Thursday, November 29, 2007
Our group leaves for Antarctica on December 10, 2007. That's less than a month away! Before we go, I need to tell you a little bit more about what we do down there.
First of all, when you're on the continent of Antarctica, it's referred to as being on the "ice." However, the area we study is a polar desert called the McMurdo Dry Valleys. Just like deserts in the U.S., there's very little precipitation, so there's actually bare soil, not just ice and snow! The white dot on the map shows where McMurdo is located.
Our research is in the field of soil biogeochemistry, which is just a big word that means we study the way elements move in the soil. We are especially interested in carbon, nitrogen, and phosphorus, since these three elements are so important for all forms of life. We also study the living organisms in the Dry Valleys. All living things in the Dry Valleys are microscopic (except for the scientists, of course). While other areas of Antarctica have penguins and seals, the Dry Valleys' largest organism is a nematode. A predatory nematode is the top of our foodchain- the equivalent to a lion in the Serengeti!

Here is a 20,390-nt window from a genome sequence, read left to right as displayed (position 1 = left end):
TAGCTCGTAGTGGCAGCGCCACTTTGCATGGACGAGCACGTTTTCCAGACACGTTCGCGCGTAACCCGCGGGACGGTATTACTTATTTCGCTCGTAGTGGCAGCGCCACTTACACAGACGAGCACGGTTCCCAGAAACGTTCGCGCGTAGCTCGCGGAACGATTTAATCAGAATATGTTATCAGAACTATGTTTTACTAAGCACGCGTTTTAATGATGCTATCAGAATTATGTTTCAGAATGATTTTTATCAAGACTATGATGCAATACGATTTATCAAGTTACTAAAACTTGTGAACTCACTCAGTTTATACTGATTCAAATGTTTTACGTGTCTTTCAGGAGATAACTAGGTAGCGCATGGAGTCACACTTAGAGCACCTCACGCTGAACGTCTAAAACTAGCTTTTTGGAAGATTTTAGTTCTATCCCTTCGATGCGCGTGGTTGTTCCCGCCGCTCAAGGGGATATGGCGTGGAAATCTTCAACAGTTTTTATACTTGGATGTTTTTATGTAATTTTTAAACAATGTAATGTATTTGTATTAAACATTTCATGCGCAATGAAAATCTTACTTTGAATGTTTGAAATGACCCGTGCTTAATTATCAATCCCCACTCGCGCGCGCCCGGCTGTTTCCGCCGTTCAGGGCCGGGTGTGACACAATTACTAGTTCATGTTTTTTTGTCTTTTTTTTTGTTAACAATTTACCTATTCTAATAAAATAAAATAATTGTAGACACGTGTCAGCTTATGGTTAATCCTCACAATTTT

There are three soil scientists going to Antarctica from Dartmouth. The leader is Dr. Ross Virginia, a professor at Dartmouth who has been going to Antarctica for many years. Also on the team are myself (Becky) and Elizabeth. The fourth member of our team is Mike, from Indiana University of Pennsylvania. While on the ice, we work very closely with another group of scientists from Colorado State University. They are led by Dr. Diana Wall, and include Breana, Ed, and Byron (who's actually from Brigham Young University). Dr. Wall's group specializes in the nematodes (they have a special nematode blog), and together the eight of us study the nutrients and biology of the McMurdo Dry Valley soils.
I'll keep you updated with photos and stories of our adventures in research. Feel free to email me questions, and I'll answer them as best I can!